|Topic Review (Newest First)|
|05-21-2010 04:21 PM|
|paulk||Sounds like the laser is the way to go. Easy to beach & move around, responsive, capable of carrying more than one person if you want to. (Though it can be tight.) The radial rig is an option if the standard sail provides too much excitement. There are lots of Lasers around, in various conditions, so there will be one at your pricepoint. It's also light enough to pull up onto a carpeted dock, to keep things dry and shipshape during nonsailing periods. Happy boathunting!|
|05-19-2010 08:03 AM|
I had one of these, might be perfect for what you want...
|05-19-2010 12:14 AM|
|baboon||The truth is a dingy made for 2 will almost always be too much for a teenager to solo. A laser 2 or v15 will have a lot of weather helm without the jib, I know I have tried. In even a medium blow it will round up so hard it can be impossible to control upwind. The laser 2 can not be sailed without the jib anyway as it has a wire luff that is needed to keep the mast up. An average person can sail the laser 2 alone with some experience, but in any wind you have to sail from the harness, which takes some modification to the boat. It is a blast. Stay away from cats, teenagers will always push the limits, and getting a turtled cat upright is a big job. I sailed a laser for years as a kid, 2 can be cramped but fun. A force 5 is a similar boat, but has a bigger cockpit area, might work good too.|
|05-18-2010 02:07 PM|
Looking at the Vanguard/laser performance boats, while I like the V15, the club FJ looks to be the more fun boat. Performance, SH or DH options, along with a spinnaker option, and if she gets really good at it, it is sailied on a college level, so potential scholarship options. Same with lasers IIRC. I realize you are not buying from this latter option, but worth keeping in mind. You may have a tigress in her that once sailing like this, who knows the limits. Keep that option open too.
|05-18-2010 02:01 PM|
|Cruisingdad||I would buy a Hobie cat if I could deal with the storage and transport. Those things are a blast and would keep the kids excited. If not possible to make that work, the laser. Also look for a J9 instead of the laser - if you can find one. Fun sailing little boat.|
|05-18-2010 01:32 PM|
|msmith10||In general, I'd stay with whatever is common in the area. Even if you don't want to race it (and you may change your mind) the fact that there are a lot of a certain boat in an area usually means it's appropriate for the area. You'll also be able to get advice and help more easily, and may be able to find a used one in the area.|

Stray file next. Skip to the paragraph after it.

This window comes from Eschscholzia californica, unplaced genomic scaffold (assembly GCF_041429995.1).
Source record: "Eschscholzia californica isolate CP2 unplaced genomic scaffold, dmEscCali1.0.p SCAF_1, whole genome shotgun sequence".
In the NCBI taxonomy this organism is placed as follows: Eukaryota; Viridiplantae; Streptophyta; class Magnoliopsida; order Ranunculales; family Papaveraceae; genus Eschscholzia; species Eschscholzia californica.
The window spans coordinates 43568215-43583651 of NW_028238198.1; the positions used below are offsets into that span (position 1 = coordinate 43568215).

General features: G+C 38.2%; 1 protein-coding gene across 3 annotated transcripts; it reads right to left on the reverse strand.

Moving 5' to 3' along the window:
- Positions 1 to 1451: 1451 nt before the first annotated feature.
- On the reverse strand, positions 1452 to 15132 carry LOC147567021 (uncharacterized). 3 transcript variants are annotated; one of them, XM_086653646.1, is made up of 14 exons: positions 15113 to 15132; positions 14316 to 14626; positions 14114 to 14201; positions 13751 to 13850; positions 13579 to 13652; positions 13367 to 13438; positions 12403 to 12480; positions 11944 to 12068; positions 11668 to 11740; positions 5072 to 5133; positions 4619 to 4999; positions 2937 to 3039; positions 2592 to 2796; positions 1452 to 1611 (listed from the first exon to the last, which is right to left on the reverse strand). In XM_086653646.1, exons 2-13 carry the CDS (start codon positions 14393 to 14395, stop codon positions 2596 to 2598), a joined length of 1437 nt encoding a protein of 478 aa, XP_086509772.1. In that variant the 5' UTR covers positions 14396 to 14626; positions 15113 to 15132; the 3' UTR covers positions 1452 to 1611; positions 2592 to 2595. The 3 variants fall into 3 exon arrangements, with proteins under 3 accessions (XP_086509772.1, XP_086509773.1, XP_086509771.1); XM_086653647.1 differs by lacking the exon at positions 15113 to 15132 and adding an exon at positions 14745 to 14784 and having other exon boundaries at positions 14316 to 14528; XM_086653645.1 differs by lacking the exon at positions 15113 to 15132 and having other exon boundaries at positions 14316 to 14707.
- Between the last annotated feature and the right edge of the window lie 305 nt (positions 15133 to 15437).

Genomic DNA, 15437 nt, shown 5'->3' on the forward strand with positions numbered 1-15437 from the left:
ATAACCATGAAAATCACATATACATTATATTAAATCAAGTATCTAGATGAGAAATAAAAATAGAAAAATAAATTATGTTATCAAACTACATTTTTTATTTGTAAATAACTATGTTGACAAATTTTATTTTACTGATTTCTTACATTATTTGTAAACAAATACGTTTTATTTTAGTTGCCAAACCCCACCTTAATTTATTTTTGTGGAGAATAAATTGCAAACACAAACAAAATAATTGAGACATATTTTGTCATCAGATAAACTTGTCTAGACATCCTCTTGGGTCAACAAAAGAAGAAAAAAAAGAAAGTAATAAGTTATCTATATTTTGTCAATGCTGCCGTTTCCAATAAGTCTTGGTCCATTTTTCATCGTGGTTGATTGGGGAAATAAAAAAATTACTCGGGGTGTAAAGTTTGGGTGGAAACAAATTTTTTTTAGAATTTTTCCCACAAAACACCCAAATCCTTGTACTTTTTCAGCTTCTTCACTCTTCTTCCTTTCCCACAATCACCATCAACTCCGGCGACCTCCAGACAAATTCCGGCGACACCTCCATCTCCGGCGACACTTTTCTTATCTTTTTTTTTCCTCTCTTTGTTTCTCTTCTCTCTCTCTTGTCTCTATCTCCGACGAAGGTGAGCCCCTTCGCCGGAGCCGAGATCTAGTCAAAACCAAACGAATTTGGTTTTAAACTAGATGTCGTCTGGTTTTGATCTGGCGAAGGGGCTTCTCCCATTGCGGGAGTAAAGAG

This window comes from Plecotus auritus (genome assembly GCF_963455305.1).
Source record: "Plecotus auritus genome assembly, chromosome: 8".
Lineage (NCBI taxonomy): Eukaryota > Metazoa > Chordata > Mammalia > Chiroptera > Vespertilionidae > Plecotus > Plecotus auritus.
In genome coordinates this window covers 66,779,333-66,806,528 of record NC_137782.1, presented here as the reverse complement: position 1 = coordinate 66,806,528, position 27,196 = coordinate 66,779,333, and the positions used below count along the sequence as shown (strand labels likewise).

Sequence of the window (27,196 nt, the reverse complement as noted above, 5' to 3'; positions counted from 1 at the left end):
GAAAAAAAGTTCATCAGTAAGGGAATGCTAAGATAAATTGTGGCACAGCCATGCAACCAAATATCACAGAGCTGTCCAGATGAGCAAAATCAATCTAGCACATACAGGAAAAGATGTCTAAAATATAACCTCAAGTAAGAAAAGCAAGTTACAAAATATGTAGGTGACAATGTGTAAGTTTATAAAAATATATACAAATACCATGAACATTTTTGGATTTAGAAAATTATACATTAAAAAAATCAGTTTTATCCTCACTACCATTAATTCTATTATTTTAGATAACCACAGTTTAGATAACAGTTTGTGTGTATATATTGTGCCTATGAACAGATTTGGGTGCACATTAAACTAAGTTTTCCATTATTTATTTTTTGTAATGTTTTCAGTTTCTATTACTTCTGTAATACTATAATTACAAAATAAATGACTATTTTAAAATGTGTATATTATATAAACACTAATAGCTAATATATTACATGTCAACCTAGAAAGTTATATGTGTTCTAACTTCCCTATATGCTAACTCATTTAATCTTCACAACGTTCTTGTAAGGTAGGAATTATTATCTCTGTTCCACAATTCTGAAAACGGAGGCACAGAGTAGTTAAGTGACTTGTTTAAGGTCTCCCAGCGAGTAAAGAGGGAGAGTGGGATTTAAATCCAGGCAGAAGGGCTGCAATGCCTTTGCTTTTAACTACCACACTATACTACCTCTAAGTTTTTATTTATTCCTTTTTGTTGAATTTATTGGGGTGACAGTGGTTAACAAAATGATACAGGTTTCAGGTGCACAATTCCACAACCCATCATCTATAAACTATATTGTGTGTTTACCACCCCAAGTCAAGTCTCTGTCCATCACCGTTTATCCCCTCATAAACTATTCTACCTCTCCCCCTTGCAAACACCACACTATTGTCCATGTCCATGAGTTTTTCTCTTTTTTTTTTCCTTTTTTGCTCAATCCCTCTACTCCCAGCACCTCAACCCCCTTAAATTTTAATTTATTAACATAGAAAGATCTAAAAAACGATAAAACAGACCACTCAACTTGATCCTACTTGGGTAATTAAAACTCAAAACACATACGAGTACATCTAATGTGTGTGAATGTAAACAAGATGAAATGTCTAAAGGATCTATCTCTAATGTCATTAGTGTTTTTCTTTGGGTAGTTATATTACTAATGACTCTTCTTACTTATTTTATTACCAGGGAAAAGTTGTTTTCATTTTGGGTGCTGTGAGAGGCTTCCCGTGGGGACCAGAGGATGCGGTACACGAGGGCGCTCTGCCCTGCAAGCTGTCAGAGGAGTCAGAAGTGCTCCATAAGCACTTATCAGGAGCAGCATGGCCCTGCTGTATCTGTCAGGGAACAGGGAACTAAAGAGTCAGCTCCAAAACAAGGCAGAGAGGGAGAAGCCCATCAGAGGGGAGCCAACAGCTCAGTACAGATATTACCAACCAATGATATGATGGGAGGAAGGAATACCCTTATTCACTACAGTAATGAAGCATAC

|05-18-2010 01:12 PM|
|phughes200||As suggested, I looked at the Vanguard line again. Any thoughts on the Vanguard 15? With both sails, it might be too much for my daughter. How well does it handle with one sail only?|
|05-17-2010 05:40 PM|
I was thinking a Laser/L radial. The radial is actually designed for lighter sailors. Wish this design was out when I was a teen, nothing like trying to keep upright a boat designed for a 200 lb person.
Reality is, ANY of the vanguard built lines might work. Altho the laser frankly, if she "DOES" gets into racing.......what a way to start. Even if it is an older not in as good a shape as a new one. If she progress's, then you worry about a new one at 6K later. BUT< you can still get parts and pieces for them.
|05-17-2010 02:45 PM|
Sounds like a Laser 2 would be a good fit...
Laser 2 -- Sailboats by Vanguard - Offered by Torresen Marine, Inc. -- The Sailboat Specialists
|05-17-2010 01:30 PM|
Boat buying advice needed
Not sure this is the right forum but I was hoping for some advice on buying a small sailboat for my daughter and myself. What I am looking for would be the best compromise of the following;
1) Can be single handled by a fourteen year old daughter (5'10", 160lbs, good physical shape). She has taken lessons on the 420 but has not sailed a boat solo. I doubt she will get into racing. She definately wants a nimble boat that requires hiking out.
2) Can hopefully be sailed by dad (6'6", 230lb, 50, okay physical shape but not super flexible). I have sailed Sunfishes, Hobie 12 monohulls and Flying Scot. I am not a technical sailor or racer.
3) Can hold two teenager in a pinch.
4) Could be either kept on a beach or dolly lanched from a small beach. It could also be kept at a dock. How well will the boat stand up to being kept in the water for 6 months per year?
5) Can be righted if captized by one person.
6) Is fun.
7) Is affordable (for me that is). I am looking at used boats in the $1000-3000 range. This means that the boat could be 10-30 years old. I am leary of plastic boats of this age.
8) The boat does not have to be a one class design.
The boat will be kept on a lake. The winds tend to be moderate 5-12 mph. The lake is relatively large (30 miles) and sheltered. It doesn't get too rough but there are large (25-50) power boats. The season is about six months. The lake is in NC, USA.
Common boats on the lake are lasers, sunfishes, cats, flying scots and yatchs.
I have looked at the following:
Laser: Seems to a great fit. Tight for two. Hard to find a used one that was not heavy sail/raced. A little concerned about the mast step breaking on older boats.
Sunfish: Nice boat but i am looking for something more challenging. I might be underestimating this one.
MC Scow: A friend recommended this on. Could be a contender. Would probably need to be wet sailed. Is this boat a little heavy (350 lb) for launching with a dolly? I am concerned if my daughter could handle it. A little more complicated control wise. Also if it turtles, It appeares that you will need the assistance of a power boat to right it. Is this true?
Any other recommendations? Thanks.